Catching Up With Karen Donovan

Where can we read some of your recent work?

I’m excited to say that my new book of poems, Planet Parable, came out this summer from Etruscan Press. It’s part of an innovative multi-author volume that Etruscan invented called Trio, bound together with books by Diane Raptosh and Daneen Wardrop. Three in one! You can find it at this link: For anyone who’s interested in hearing about the collaborative path we followed, there’s a Q&A in the book itself, and H. L. Hix invited the three of us for a virtual conversation about Trio that’s posted on his In Quire page: Much love to my Trio-mates Diane for Run: A Verse-History of Victoria Woodhull and Daneen for Endless Body. (Some of your readers might know that Daneen passed away suddenly this spring, leaving a gorgeous legacy of work that everyone should explore.)

What are you reading right now?

I recently reread Primo Levi’s great memoir The Periodic Table, because I got turned on by John Barnett’s new book Carbon: One Atom’s Odyssey, which is an exquisitely illustrated rendition of the last essay in the collection. John’s book is a tribute to Levi’s vision, revealing the magic immensity of nature that underlies it. His drawings and accompanying text help us see how everything in the grand narrative of physics and metaphysics is connected. You can get the book from No Starch Press here:

I’m reading two books of poems by Katherine Soniat, Bright Stranger and The Swing Girl (both from LSU Press here: Really love following Katherine’s well-crafted lines of thought, feeling, and image. Her voice is deeply wise and human, intimately tied to place and to the other creatures we share it with, earthbound but somehow illumined with light from the afterlife. “Point and counterpoint. The journey. / A song sparrow / sat beside me a moment ago, turning a cup of tea / to warm vibration. Filling it.”

I am also in the middle of D. M. Spitzer’s A Heaven Wrought of Iron, which I would have to describe as a rereading, rewriting, reimagining, and reliving of Homer’s Odyssey, an unusual work that is not quite a translation, not quite a retelling. It gives the feeling of epic poetry being turned inside out so all the existential innards are exposed. Very interesting to read alongside any version of the Odyssey you have handy (I’m using Lattimore’s). It’s another Etruscan book you can find here:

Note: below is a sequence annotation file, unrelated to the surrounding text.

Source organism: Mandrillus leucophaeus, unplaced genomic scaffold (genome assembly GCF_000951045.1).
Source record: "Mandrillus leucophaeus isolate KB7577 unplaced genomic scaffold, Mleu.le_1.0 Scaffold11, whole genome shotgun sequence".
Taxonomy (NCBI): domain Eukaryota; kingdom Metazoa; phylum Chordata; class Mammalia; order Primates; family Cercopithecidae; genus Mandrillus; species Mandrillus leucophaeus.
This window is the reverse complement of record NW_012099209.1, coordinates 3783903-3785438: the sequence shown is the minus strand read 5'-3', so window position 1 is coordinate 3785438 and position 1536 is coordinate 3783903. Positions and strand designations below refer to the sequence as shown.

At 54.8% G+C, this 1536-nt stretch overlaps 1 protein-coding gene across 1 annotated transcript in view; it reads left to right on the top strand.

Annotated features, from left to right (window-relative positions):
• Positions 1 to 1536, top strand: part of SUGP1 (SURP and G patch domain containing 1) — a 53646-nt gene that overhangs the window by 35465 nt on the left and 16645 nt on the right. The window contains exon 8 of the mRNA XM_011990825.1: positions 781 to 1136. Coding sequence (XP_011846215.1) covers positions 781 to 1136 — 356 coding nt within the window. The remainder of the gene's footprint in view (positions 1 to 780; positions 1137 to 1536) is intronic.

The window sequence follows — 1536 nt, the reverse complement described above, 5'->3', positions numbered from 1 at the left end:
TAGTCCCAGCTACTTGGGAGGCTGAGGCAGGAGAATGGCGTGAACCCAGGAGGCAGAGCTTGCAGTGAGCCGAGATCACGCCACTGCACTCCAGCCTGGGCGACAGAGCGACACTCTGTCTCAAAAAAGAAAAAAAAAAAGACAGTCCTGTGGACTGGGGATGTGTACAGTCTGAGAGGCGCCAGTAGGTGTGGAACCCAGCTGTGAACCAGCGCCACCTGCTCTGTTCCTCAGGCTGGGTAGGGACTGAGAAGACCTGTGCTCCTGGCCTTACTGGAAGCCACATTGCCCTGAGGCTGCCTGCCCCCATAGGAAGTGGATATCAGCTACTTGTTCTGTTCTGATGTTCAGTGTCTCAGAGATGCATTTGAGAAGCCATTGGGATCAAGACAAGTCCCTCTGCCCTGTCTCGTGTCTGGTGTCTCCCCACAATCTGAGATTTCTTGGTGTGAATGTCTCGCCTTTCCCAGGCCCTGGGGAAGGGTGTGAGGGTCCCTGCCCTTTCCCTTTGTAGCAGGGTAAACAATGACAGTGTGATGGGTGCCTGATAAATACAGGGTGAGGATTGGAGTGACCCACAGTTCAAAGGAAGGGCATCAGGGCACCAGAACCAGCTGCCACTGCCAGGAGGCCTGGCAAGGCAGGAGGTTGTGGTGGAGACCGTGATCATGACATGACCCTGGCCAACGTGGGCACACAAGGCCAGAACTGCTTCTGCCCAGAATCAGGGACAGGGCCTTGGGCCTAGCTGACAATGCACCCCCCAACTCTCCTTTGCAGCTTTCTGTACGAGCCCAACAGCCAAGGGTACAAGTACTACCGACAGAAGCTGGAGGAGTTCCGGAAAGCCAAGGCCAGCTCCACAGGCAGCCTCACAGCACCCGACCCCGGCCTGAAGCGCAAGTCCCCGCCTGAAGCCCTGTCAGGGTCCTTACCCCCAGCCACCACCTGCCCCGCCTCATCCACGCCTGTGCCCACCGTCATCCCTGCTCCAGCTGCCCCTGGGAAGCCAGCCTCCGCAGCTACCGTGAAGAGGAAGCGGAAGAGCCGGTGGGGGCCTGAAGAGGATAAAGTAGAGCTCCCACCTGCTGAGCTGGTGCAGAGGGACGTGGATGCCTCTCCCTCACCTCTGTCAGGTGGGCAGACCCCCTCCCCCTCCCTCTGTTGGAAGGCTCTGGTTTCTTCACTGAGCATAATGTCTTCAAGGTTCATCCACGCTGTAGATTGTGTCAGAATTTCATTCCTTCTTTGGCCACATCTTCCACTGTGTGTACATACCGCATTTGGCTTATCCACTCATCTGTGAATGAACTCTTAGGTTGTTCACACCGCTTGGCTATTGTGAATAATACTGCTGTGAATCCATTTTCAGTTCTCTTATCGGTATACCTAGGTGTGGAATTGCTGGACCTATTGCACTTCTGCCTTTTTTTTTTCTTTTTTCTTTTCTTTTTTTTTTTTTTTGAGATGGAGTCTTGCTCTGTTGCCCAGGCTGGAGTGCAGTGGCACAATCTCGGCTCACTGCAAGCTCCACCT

One more? Glenn Mott’s remarkable Eclogues in a Mustard Seed Garden, from Turtle Point Press: The I Ching of poetry. I don’t know what else to say. Just go get it.

What’s next for you? 

I collected rocks during the pandemic. A lot of rocks. So I’m writing a rock book. It’s short prose featuring a cast of thousands, with cameos from my pandemic collection. For this reason, I can spend hours perusing my copy of the American Geological Institute’s Dictionary of Geological Terms, third edition, without feeling like a total nerd.


Karen Donovan’s new collection of poems, Planet Parable (Etruscan Press), was published in 2021 in an innovative multi-author volume called Trio, which also includes complete books by the poets Diane Raptosh and Daneen Wardrop. Her two other books of poems are Your Enzymes Are Calling the Ancients (Persea Books), which won the Lexi Rudnitsky / Editor’s Choice Award, and Fugitive Red (University of Massachusetts Press), which won the Juniper Prize. She is also the author of Aard-vark to Axolotl (Etruscan Press), a collection of tiny stories and essays inspired by the illustrations in a vintage Webster’s dictionary owned by her grandfather. From 1985 to 2005 she co-edited ¶: A Magazine of Paragraphs, a journal of very short prose.